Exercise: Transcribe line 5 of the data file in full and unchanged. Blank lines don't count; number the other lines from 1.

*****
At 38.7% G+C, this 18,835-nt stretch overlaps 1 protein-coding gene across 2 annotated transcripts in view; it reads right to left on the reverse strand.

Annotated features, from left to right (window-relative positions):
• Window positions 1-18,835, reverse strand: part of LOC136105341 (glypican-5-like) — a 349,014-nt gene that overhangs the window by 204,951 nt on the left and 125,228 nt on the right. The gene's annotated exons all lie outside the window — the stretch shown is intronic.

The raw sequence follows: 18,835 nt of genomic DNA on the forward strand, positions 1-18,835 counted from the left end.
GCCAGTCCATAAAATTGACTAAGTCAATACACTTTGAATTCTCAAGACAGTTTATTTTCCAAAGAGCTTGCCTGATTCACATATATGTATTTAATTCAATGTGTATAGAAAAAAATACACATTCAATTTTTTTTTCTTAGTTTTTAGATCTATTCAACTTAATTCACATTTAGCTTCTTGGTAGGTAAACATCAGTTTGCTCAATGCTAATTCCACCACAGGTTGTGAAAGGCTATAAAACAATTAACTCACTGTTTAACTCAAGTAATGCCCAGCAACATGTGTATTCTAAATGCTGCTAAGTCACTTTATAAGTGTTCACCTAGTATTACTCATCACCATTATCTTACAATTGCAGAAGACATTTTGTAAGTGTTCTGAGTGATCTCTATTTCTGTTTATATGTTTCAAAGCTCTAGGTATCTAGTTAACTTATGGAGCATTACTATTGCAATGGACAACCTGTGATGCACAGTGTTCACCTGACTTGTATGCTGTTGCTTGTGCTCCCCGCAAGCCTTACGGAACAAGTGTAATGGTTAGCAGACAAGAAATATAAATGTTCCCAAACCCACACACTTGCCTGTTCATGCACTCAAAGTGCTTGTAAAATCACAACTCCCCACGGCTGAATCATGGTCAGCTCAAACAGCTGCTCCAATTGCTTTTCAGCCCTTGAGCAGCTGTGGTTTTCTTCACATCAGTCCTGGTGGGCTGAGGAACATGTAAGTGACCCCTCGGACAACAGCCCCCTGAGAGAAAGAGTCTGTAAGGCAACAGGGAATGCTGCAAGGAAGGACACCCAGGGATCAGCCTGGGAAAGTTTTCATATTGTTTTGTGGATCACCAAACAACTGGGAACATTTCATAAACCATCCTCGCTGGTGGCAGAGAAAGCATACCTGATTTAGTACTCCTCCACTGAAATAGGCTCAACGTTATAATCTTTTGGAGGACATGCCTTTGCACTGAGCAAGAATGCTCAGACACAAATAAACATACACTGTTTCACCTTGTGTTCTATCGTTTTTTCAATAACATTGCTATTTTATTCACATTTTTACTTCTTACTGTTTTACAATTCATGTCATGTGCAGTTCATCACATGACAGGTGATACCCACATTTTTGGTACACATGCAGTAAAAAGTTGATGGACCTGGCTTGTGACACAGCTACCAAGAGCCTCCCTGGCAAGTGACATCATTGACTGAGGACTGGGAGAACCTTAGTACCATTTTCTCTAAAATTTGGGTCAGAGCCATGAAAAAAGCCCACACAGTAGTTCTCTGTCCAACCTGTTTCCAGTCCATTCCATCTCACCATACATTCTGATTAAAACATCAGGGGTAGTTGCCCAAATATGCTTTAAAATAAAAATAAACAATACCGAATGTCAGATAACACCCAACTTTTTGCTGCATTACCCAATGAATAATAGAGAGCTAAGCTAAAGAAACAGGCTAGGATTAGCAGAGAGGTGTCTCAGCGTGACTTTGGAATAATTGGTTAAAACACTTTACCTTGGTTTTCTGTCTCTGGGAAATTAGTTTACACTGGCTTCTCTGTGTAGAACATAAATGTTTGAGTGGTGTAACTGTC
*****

GCCAGTCCATAAAATTGACTAAGTCAATACACTTTGAATTCTCAAGACAGTTTATTTTCCAAAGAGCTTGCCTGATTCACATATATGTATTTAATTCAATGTGTATAGAAAAAAATACACATTCAATTTTTTTTTCTTAGTTTTTAGATCTATTCAACTTAATTCACATTTAGCTTCTTGGTAGGTAAACATCAGTTTGCTCAATGCTAATTCCACCACAGGTTGTGAAAGGCTATAAAACAATTAACTCACTGTTTAACTCAAGTAATGCCCAGCAACATGTGTATTCTAAATGCTGCTAAGTCACTTTATAAGTGTTCACCTAGTATTACTCATCACCATTATCTTACAATTGCAGAAGACATTTTGTAAGTGTTCTGAGTGATCTCTATTTCTGTTTATATGTTTCAAAGCTCTAGGTATCTAGTTAACTTATGGAGCATTACTATTGCAATGGACAACCTGTGATGCACAGTGTTCACCTGACTTGTATGCTGTTGCTTGTGCTCCCCGCAAGCCTTACGGAACAAGTGTAATGGTTAGCAGACAAGAAATATAAATGTTCCCAAACCCACACACTTGCCTGTTCATGCACTCAAAGTGCTTGTAAAATCACAACTCCCCACGGCTGAATCATGGTCAGCTCAAACAGCTGCTCCAATTGCTTTTCAGCCCTTGAGCAGCTGTGGTTTTCTTCACATCAGTCCTGGTGGGCTGAGGAACATGTAAGTGACCCCTCGGACAACAGCCCCCTGAGAGAAAGAGTCTGTAAGGCAACAGGGAATGCTGCAAGGAAGGACACCCAGGGATCAGCCTGGGAAAGTTTTCATATTGTTTTGTGGATCACCAAACAACTGGGAACATTTCATAAACCATCCTCGCTGGTGGCAGAGAAAGCATACCTGATTTAGTACTCCTCCACTGAAATAGGCTCAACGTTATAATCTTTTGGAGGACATGCCTTTGCACTGAGCAAGAATGCTCAGACACAAATAAACATACACTGTTTCACCTTGTGTTCTATCGTTTTTTCAATAACATTGCTATTTTATTCACATTTTTACTTCTTACTGTTTTACAATTCATGTCATGTGCAGTTCATCACATGACAGGTGATACCCACATTTTTGGTACACATGCAGTAAAAAGTTGATGGACCTGGCTTGTGACACAGCTACCAAGAGCCTCCCTGGCAAGTGACATCATTGACTGAGGACTGGGAGAACCTTAGTACCATTTTCTCTAAAATTTGGGTCAGAGCCATGAAAAAAGCCCACACAGTAGTTCTCTGTCCAACCTGTTTCCAGTCCATTCCATCTCACCATACATTCTGATTAAAACATCAGGGGTAGTTGCCCAAATATGCTTTAAAATAAAAATAAACAATACCGAATGTCAGATAACACCCAACTTTTTGCTGCATTACCCAATGAATAATAGAGAGCTAAGCTAAAGAAACAGGCTAGGATTAGCAGAGAGGTGTCTCAGCGTGACTTTGGAATAATTGGTTAAAACACTTTACCTTGGTTTTCTGTCTCTGGGAAATTAGTTTACACTGGCTTCTCTGTGTAGAACATAAATGTTTGAGTGGTGTAACTGTC